Fri, 03 May 2013
I've got my laptop, ASUS F3E, in September 2008. So maybe it's time for a new laptop. Last year I have briefly considered buying a new one, but I have found that after upgrading F3E to 4 GB of RAM, 9-cell battery, and a fast solid-state disk (OCZ Vertex 2), then-current models provided no significant improvement compared to my F3E. Is this year's offer better?
There are several problems with my F3E:
- Glossy display (no explanation needed, I think)
- Plastic chassis, which is already broken in two corners
- Slightly slower CPU than needed (I had problems playing full-HD video without frame dropping once or twice, but I am not sure whether mplayer can use both CPU cores)
- The WiFi interface supports 2.4 GHz band, not 5 GHz one
What parameters should my hypothetical new laptop have? Of course, it would need to be better than my upgraded F3E in every aspect, and meet the following criteria:
- Size: less than 16", preferably not smaller than 14"
- OS: sold without Windows (I don't want to pay the Microsoft tax)
- Display: matte, at least 1280x800, possibly with touch input
- RAM: at least 4 GB
- Graphics: supported in Linux using open source drivers, including 3D acceleration (so most probably I don't want nVidia)
- HDD: preferably SSD, but I can reuse the SSD from F3E
- CD/DVD/...: preferably none
- Battery: at least 4 hours with moderate usage
- Keyboard: with long backspace, double-height enter, inverse-T arrow keys, and preferably without separate numeric keypad; backlit if possible
- Chassis: aluminium or similar, definitely not plastic
Does such a laptop exist, my dear lazyweb? Or shall I stay with my upgraded ASUS F3E for another year?
10 replies for this story:
Some time ago I bought Lenovo X230 and I'm ok with it. It has (or can have) everything you described above except of the screen size, which is less than 14", and MS tax. I believe it can be equipped with a 3-band antenna which allows 5Ghz wifi, but in this case you wouldn't have the webcam. Check the specs to be sure. Optionally you can have a backlit keyboard or thinklight. I have even managed to squeeze in a 16GB of RAM and an msata SSD, along with a regular HDD. Battery life is about 5-7 hours with 6-cell battery, but I suspect that the power management in my system sucks. In windows it's much better.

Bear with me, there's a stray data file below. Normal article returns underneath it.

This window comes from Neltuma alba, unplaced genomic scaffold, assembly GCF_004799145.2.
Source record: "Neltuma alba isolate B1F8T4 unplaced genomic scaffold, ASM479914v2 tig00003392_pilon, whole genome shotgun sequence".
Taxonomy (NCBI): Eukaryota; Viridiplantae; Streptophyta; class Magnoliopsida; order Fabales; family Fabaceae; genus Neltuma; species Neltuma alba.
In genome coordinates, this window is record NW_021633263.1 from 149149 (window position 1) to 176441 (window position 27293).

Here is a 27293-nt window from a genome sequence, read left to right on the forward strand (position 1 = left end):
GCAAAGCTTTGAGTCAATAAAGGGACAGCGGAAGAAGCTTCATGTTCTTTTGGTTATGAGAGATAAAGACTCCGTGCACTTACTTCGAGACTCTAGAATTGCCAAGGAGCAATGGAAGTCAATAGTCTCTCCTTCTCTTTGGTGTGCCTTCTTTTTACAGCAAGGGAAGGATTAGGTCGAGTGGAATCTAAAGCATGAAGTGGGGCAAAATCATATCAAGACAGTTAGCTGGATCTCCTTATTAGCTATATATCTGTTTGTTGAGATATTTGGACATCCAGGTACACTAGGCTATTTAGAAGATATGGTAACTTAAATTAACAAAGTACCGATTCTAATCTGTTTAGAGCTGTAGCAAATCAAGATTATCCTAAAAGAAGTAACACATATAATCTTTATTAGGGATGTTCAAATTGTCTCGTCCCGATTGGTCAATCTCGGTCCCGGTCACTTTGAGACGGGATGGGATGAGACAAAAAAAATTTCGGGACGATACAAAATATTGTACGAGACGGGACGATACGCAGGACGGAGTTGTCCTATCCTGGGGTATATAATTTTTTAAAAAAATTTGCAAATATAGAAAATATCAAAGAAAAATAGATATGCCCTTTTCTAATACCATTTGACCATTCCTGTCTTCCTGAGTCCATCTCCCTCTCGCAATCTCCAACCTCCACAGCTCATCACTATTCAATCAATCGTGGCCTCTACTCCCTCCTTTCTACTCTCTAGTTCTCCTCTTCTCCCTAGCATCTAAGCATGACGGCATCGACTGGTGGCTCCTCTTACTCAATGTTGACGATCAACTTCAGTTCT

I forgot - you may also check out Lenovo X1 Carbon, it has similar specs to X230, but the screen is larger with higher resolution I think. You can cut your vegetables with it :-).
Peter Kruty wrote:
You are describing mac book air in your criteria :). (If I can take the liberty of ignoring 'preferably not smaller than 14"'.
Yenya wrote: Re: Macbook Air
Is it really supported in Linux with open source drivers, or have you took the liberty of ignoring this requirement as well?
@Peter Kruty: How is paying the Apple tax better than Microsoft tax? You can at least fight that one, I bet there is no chance to get your OS money back from Apple. @Yenya: Why do you have so small requirements for the display? Every other _phone_ has better resolution these days.
Peter Kruty wrote: mac book air
@Yenya: Oh, somehow I assumed this is solved problem for Intel graphics (not really watching this closely). So, yes I took the liberty too. In general looks like so called ultrabooks are matching most of your requirements. @honzah: Yenya was mentioning not willing to pay MS tax (nothing about Apple). Regarding Apple Tax: I believe this is different situation Apple HW and SW are designed for each other and from same vendor. I don't blame Apple for that, because it works very well for usability. Variety of generic laptop vendors are locking their hw to windows, while we can hardly talk about same tight integration for a user's benefit (and I mean a generic computer user, not someone like Yenya with very specific requirements).
Yenya wrote: Re: Macbook Air
Well, I didn't know that Apple uses Intel graphics - this is actually well supported under Linux. That said, even though I did not mention it explicitly, Honzah is right that for me, Apple tax is almost the same as Microsoft tax. Why would I buy a hardware from a vendor which explicitly does not want me to use it with Linux?
Basically, you can have a generic crap with some disastrous 1366x768 display (it doesn't matter if glossy or matte, it doesn't, it doesn't, it'll have faded vomitty colors anyway), they are all absolutely same. Or you can have something more decent, but then, it's either the macbook, or perhaps some more high-end-ish ultrabook.
Peter Kruty wrote: Dell XPS 13
Quite expensive, but you are paying for your specific requirements :) http://www.zive.cz/bleskovky/dell-xps-13-linuxovy-ultrabook-s-ubuntu-dostane-full-hd-displej/sc-4-a-167668/default.aspx
Yenya wrote: Re: Dell XPS 13
Looks interesting, thanks. The specs (even on the Dell site) are shallow, though. No mention whether it has matte display, and how exactly the keyboard looks like. Also, no SD card reader, but I guess this is the price for being so thin. OTOH, I am ok with the cost. But according to zive.cz, it is not (yet?) sold in CZ.